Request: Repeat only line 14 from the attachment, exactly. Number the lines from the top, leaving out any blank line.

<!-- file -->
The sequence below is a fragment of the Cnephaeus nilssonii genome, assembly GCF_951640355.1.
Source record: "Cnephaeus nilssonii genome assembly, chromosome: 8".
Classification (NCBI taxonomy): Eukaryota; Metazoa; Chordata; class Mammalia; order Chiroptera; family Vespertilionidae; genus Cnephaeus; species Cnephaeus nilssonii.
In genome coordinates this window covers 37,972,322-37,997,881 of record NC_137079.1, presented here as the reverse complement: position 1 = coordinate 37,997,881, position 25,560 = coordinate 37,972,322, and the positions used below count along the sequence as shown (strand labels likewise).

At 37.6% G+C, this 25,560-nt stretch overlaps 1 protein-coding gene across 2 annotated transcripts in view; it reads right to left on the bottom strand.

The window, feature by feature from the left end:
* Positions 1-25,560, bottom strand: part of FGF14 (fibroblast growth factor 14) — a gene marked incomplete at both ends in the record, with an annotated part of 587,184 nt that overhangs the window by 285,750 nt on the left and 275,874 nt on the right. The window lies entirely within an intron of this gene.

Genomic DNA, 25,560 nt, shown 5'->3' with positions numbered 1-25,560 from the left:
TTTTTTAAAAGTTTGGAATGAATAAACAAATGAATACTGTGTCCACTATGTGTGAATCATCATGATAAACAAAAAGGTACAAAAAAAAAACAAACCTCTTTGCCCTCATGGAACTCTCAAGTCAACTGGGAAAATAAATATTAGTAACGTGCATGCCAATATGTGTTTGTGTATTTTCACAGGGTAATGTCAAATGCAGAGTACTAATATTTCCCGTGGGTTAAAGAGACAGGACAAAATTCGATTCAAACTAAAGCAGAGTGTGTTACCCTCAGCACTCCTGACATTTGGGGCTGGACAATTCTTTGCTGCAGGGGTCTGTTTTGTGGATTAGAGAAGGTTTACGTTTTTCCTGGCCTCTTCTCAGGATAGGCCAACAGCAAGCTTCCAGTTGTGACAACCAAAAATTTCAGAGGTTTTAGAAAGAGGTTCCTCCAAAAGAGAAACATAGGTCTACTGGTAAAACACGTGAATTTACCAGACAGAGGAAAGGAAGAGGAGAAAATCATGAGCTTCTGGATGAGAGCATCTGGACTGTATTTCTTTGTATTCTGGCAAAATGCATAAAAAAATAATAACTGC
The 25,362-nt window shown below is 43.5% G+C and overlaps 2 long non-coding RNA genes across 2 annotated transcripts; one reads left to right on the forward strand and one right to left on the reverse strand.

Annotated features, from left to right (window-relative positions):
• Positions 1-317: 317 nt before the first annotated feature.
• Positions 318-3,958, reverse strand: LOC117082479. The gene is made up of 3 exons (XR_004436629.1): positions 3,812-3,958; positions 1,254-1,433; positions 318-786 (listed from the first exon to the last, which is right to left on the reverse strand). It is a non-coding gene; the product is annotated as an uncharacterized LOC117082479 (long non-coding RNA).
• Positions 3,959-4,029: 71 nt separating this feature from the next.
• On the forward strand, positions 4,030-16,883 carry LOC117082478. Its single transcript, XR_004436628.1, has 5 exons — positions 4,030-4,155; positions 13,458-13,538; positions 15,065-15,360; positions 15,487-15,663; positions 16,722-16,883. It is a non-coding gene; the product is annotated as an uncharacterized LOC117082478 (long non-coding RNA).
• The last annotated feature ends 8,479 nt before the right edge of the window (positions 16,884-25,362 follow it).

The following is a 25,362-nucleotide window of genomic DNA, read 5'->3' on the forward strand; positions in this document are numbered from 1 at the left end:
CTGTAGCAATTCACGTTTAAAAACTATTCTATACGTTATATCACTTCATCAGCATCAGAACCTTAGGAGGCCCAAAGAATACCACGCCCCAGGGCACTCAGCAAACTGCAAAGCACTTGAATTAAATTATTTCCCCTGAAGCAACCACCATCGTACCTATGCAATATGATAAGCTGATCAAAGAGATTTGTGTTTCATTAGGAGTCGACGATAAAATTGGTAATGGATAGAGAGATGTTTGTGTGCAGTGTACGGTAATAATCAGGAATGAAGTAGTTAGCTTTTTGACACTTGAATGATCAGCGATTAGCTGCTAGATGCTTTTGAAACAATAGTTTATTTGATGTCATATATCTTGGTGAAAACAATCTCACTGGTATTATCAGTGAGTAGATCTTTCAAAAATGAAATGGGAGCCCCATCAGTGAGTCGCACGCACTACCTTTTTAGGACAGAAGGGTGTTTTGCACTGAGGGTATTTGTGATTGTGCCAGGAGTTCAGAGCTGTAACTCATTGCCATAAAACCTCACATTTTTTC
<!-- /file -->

• Positions 3,959-4,029: 71 nt separating this feature from the next.